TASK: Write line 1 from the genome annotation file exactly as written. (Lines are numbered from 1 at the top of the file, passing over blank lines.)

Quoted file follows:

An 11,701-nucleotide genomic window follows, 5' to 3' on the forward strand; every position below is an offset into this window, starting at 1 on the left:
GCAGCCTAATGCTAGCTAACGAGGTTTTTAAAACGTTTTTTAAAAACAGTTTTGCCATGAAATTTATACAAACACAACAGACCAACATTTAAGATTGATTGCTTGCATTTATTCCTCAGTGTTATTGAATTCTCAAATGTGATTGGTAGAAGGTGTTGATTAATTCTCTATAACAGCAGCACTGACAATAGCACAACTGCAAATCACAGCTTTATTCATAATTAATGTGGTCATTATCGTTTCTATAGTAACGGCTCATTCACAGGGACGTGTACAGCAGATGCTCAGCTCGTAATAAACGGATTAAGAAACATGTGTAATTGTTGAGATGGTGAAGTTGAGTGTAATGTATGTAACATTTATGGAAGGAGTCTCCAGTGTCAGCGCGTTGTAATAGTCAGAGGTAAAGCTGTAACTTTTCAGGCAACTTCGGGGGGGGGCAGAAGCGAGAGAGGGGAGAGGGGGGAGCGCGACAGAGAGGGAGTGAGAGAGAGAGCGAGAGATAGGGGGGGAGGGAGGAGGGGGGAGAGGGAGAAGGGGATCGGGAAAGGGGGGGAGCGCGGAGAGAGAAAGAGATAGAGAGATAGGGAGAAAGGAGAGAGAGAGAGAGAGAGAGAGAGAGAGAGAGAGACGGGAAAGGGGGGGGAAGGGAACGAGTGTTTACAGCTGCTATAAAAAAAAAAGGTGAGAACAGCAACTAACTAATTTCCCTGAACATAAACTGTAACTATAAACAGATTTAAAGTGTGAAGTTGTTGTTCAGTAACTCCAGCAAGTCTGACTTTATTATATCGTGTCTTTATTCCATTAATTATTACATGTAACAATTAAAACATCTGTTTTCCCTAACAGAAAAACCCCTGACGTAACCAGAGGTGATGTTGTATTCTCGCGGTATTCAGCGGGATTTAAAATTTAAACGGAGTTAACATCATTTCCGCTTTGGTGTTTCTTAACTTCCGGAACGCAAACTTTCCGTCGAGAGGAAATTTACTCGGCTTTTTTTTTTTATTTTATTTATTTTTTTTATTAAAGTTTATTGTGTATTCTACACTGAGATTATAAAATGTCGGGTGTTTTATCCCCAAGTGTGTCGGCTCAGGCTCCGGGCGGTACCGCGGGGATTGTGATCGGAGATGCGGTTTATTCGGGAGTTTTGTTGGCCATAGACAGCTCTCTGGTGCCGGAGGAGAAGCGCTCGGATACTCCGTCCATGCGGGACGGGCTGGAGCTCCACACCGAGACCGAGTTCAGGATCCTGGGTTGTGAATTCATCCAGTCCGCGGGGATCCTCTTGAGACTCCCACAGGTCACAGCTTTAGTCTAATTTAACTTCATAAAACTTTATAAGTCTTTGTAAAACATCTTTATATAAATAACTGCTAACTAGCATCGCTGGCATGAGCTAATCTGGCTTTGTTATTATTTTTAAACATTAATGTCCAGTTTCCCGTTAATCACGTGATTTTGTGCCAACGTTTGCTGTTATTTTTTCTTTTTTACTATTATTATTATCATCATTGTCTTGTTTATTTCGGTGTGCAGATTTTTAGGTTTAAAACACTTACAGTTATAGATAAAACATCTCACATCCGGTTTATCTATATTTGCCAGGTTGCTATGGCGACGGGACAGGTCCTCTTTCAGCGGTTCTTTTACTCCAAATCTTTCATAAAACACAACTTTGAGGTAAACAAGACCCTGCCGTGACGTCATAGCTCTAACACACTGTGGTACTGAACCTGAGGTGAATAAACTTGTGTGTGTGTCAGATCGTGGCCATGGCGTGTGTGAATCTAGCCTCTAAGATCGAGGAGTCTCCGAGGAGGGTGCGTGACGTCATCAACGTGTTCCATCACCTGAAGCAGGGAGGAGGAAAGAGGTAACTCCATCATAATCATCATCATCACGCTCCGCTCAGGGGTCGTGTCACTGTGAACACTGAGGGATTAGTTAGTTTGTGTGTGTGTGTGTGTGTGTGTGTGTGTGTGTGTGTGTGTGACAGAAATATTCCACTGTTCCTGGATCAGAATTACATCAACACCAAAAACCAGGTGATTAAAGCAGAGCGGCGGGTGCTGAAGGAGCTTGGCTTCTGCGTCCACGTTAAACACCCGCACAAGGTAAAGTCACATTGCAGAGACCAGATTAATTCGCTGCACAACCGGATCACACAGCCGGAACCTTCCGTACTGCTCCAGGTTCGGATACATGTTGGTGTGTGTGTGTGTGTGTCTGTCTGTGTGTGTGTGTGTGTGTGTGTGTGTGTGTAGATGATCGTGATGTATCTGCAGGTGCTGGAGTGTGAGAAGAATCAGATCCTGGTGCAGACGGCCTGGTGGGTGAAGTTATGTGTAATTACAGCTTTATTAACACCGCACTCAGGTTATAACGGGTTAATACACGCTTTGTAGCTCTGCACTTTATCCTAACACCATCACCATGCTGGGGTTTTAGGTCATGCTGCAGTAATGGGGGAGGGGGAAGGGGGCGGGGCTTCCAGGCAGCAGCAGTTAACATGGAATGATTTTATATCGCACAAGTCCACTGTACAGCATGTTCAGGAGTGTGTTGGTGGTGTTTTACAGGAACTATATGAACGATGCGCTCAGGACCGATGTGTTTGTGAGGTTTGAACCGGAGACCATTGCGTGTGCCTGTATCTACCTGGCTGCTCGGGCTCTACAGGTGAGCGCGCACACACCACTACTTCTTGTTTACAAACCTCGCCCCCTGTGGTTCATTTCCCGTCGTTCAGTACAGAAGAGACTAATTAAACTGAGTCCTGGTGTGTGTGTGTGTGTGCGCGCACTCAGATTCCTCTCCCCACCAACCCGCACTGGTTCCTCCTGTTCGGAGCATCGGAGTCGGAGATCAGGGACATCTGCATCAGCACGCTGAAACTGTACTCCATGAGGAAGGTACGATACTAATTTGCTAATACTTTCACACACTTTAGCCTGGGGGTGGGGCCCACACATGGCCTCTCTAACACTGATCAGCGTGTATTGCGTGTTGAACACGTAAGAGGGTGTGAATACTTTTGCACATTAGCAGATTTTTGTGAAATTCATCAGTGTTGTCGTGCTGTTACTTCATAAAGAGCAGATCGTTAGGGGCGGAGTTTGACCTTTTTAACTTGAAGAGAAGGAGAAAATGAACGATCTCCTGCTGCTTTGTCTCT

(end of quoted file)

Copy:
An 11,701-nucleotide genomic window follows, 5' to 3' on the forward strand; every position below is an offset into this window, starting at 1 on the left: